I am newly unemployed as of today, giving me even more time to job hunt while blogging. (I had been employed part-time, but now that is gone too.) Perhaps you can email me offline and give me some good tips on employment. I’m looking for either a teaching job at the college level, or as a statistician. (I have a Masters degree in statistics.) I’d prefer to stay in Utah, but since I have been looking hard for 5 months here, perhaps the Lord is telling me to look across the nation, so I am open to relocation.
For those of you who want to blame Ray for my participation, if you can help me find a job, I’m sure it will cut down on my participation here. 🙂 Email me at mormon heretic at gmail dot com if you know of anything. Perhaps you will get me to write a future post similar to the one Ray just posted.
Ahh. It is a sad day in Bloggerville. Thank you, Ray, for your many wise and compassionate posts on this and other blogs. I will continue to follow your personal blog, but will greatly miss your comments elsewhere. Best wishes to you and your family in your new adventures.
And to James and everyone else…yes, these blogs do make a difference in personal lives. I am unable to participate in church activities because of my chemical sensitivities (perfumes and new carpets at church), so the LDS blogs, including my own, are really my only contact with Church members. There are some petty arguments that go on, but there are also many thoughtful, and I believe inspired, posts and comments. Ray’s certainly fell into that catagory. For those of us on the fringe (for whatever reason), blogging can be a godsend.
For hell’s sakes (as my Aunt Millie would say), Ray. Who’s going to take your place as resident calming influence and civil discourse monitor? You’ve done me a world of good in appreciating the value of reasoned discourse as opposed to rant, snide inuendo, and insufferable victimhood. Anyway, name a successor and have a ceremonial passing of the lash.
One other thing, regarding a job change. Stay away from multilevel marketing. Just a thought.
Best of luck in your new endeavor. We’ll miss you around here!
You mean this isn’t your job? I’ve appreciated your comments. I’ve even appreciated your absence of comments when I was sure you wanted to hit me with a two by four.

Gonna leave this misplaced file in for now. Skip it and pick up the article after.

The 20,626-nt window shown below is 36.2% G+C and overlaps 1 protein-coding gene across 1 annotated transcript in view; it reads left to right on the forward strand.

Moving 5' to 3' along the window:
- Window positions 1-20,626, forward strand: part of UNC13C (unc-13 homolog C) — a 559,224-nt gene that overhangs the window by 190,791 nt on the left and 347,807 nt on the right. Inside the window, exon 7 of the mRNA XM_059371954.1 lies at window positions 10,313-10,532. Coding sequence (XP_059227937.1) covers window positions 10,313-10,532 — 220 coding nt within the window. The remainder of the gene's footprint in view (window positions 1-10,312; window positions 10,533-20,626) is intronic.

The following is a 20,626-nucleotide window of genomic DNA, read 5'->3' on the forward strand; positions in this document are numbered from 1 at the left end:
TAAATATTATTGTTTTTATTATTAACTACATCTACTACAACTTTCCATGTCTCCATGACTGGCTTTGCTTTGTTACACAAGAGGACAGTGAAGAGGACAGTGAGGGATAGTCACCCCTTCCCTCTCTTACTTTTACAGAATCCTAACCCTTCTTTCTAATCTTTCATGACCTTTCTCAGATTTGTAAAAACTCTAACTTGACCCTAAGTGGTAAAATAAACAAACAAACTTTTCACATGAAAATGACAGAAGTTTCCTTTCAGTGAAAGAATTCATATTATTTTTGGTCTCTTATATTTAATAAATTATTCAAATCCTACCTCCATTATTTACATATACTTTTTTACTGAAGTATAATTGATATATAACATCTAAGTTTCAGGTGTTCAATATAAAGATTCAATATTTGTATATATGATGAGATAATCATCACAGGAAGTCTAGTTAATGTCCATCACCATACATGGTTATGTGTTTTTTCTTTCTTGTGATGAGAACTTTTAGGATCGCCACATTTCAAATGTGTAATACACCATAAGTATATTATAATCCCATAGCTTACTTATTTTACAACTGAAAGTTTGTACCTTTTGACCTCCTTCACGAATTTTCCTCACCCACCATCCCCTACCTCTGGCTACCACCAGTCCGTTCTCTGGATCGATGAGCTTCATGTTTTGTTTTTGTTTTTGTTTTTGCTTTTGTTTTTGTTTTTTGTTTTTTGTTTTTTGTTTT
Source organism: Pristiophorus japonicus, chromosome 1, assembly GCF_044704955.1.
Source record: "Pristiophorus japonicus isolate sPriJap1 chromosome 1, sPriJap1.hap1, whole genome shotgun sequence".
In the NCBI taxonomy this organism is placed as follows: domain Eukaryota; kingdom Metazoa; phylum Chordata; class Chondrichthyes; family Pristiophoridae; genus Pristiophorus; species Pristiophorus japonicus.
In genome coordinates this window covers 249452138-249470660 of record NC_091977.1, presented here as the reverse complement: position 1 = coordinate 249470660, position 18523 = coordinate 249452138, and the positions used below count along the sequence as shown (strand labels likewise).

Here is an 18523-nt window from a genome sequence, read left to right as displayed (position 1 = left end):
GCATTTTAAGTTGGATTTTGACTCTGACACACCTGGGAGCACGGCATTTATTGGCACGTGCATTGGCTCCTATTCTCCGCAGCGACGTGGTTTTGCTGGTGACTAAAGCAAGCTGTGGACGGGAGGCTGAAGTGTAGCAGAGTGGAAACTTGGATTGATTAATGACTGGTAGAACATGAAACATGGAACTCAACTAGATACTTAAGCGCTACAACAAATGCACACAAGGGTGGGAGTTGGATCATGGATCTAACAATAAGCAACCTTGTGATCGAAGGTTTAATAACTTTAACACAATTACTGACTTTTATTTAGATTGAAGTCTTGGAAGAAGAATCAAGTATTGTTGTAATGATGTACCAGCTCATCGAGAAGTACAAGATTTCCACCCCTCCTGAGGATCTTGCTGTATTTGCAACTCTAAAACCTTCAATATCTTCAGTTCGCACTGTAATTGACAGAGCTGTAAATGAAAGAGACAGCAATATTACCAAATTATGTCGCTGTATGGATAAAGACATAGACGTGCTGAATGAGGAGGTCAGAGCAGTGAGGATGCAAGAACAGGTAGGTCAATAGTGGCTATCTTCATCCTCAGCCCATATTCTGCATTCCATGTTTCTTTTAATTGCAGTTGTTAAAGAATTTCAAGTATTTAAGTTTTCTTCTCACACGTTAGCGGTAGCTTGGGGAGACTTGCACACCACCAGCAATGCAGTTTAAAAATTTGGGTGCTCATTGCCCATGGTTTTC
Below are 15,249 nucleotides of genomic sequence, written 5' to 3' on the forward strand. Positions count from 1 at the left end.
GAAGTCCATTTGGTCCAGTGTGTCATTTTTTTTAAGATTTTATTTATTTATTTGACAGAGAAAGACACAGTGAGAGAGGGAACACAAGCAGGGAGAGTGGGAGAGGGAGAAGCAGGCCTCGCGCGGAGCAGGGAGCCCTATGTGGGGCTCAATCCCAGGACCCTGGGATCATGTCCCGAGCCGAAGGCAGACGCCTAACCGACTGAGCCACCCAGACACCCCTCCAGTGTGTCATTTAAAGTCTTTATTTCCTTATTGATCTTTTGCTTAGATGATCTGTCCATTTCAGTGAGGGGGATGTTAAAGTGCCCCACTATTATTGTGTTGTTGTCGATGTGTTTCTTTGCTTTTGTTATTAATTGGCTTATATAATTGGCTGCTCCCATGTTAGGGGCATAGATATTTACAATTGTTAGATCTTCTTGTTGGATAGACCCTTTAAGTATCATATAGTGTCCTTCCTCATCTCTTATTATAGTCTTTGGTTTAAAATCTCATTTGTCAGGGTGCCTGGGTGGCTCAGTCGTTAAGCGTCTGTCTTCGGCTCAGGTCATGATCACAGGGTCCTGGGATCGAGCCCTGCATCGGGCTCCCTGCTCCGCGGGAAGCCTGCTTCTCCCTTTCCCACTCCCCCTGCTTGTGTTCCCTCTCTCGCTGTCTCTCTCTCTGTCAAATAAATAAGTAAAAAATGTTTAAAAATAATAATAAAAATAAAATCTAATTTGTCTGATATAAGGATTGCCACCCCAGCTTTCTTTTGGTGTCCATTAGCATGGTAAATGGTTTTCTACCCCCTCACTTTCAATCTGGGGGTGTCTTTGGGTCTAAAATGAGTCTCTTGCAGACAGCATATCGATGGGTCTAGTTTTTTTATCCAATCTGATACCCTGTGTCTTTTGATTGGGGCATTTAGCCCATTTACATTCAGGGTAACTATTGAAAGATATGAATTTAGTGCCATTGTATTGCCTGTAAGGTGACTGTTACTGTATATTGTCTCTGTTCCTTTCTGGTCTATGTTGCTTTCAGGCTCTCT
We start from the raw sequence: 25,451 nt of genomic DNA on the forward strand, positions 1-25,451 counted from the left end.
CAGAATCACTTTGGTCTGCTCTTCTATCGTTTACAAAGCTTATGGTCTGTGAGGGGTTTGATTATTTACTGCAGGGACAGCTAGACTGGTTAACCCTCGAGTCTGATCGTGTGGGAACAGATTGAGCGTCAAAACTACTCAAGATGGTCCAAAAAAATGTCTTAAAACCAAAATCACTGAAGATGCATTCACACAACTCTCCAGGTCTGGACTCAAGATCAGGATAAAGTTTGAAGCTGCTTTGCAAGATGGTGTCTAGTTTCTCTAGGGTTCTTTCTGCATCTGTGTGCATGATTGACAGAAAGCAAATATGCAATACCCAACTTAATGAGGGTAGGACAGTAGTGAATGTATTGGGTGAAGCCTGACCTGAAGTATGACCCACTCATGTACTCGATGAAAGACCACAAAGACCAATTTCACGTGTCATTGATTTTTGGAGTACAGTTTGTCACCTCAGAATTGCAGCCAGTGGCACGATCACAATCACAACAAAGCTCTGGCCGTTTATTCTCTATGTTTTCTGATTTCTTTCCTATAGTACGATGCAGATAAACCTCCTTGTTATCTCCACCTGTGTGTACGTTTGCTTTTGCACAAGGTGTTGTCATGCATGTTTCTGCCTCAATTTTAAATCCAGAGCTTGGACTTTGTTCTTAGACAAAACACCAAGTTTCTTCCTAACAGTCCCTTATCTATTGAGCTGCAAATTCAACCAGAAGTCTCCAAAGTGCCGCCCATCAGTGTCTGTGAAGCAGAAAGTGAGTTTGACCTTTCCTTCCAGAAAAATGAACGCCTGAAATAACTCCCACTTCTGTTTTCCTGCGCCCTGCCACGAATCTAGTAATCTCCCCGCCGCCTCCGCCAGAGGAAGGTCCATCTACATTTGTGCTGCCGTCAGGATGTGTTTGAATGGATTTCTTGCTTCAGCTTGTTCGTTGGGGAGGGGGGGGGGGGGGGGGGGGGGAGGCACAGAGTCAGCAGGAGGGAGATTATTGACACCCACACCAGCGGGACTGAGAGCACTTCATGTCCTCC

Good luck Ray.
Good luck, Ray! Outside of ZD, I’m much more of a lurker than a commenter, but even as just a reader, I always appreciate your calm and civil tone.
Ray–having read the post and comments–it has the feel of a bloggernacle funeral.
I think Ray is reducing his participation, not leaving. Reducing for Ray might mean we will still have him here frequently–like 4 times a week instead of 40. 😉
Ray–whatever you do enjoy–and best wishes to you!
C’mon Ray. Don’t they have the Internet in Wisconsin? You can still jump in to discussions and add your calming influence. We need ya!
That quote brought tears to my eyes. I needed it. Thank you.
Wow Ray, I always figured you for a church plant employed by the brethren. You mean you’re not part of the COB Strengthening the Saints committee? 🙂
I’ll be honest my friend, you and I haven’t seen eye to eye on very many subjects. Disappointedly, I never helped you see the light… (Like I ever thought that would happen 🙂 ) I don’t see Bruce much anymore here either, I guess this all got to be too much for him as well. I don’t want to drag this out, but you helped keep me honest and on my toes. I’ll miss that and your frustration with me as we picked our way through the quagmire of historical facts and theories.
Good luck to you in the future and please feel free to take a shot at me whenever you get the urge.
Wish you the best in your new job.
Who knows…someone blogging at this site could soon be welcoming Ray to their Sacrament Meeting at his new ward.
James, I’m not sure my time could have been better spent. I’ve learned SO much through my blogging – and I would have missed finding and associating with so many good friends.
Carlos, using quotation marks for “conversations” might have been more accurate. *GRIN*
Jeff, I’ve tried.
MH, I probably should apologize to the regular participants for your presence here. The permas like the elevated comment counts, but . . .
Catherine, May you be blessed and comforted in your circumstances.
GB, will you be my successor – or would that cause a stroke? 🙂
Holden, Fwiw, you’ve never frustrated me. I feel for your situation, and you are exactly the type of person I believe Elder Wirthlin had in mind when he spoke of the hurt and the weary. I hope you find a way to share your voice with more people, and I hope you continue to do so in a spirit of love and compassion – even for those who have wronged your son. When that happens, you will know you have made it back.
Cowboy and Ziff, Thank you.
Jared, it might not be daily, but I will do my best to remain only mostly dead. I’m not sure if I will be able to check in daily, but this is one of the blogs I will check first whenever I have time.
KG, wrong direction. I will be in Missouri – the Nauvoo Stake and the Quincy, IL Ward.
shannon, I’m glad it helped. That’s what this should be about – helping each other.
Doug, my cover is blown. Otoh, I might be part of a conspiracy . . . never mind. 8)
Stephen, You are an inspiration, dude.
Rigel, see my last comment – the response to KG.
Ray, I’m not always controversial. My Mother’s Day post got all of 5 comments.
“I will be in Missouri – the Nauvoo Stake and the Quincy, IL Ward.”
Wait a minute. Do you know something, we don’t? 🙂
I think apoplexy is a better descriptor than stroke but I guess I could try. My word lacks your moral authority but I suppose if I preceded any chiding with “in the spirit of Ray” or “as Ray, blessed be his name, would say”, etc. it might go ok. Anyway, take care of yourself.
Ray, thanks so much for your voice of caring on the blogs. Especially thanks for the encouragement and help you’ve given me in regards to my son, and for sharing some of your experiences with yours. My son is doing really well lately, is positive and hopeful, and is working hard to succeed. I feel so blessed and happy.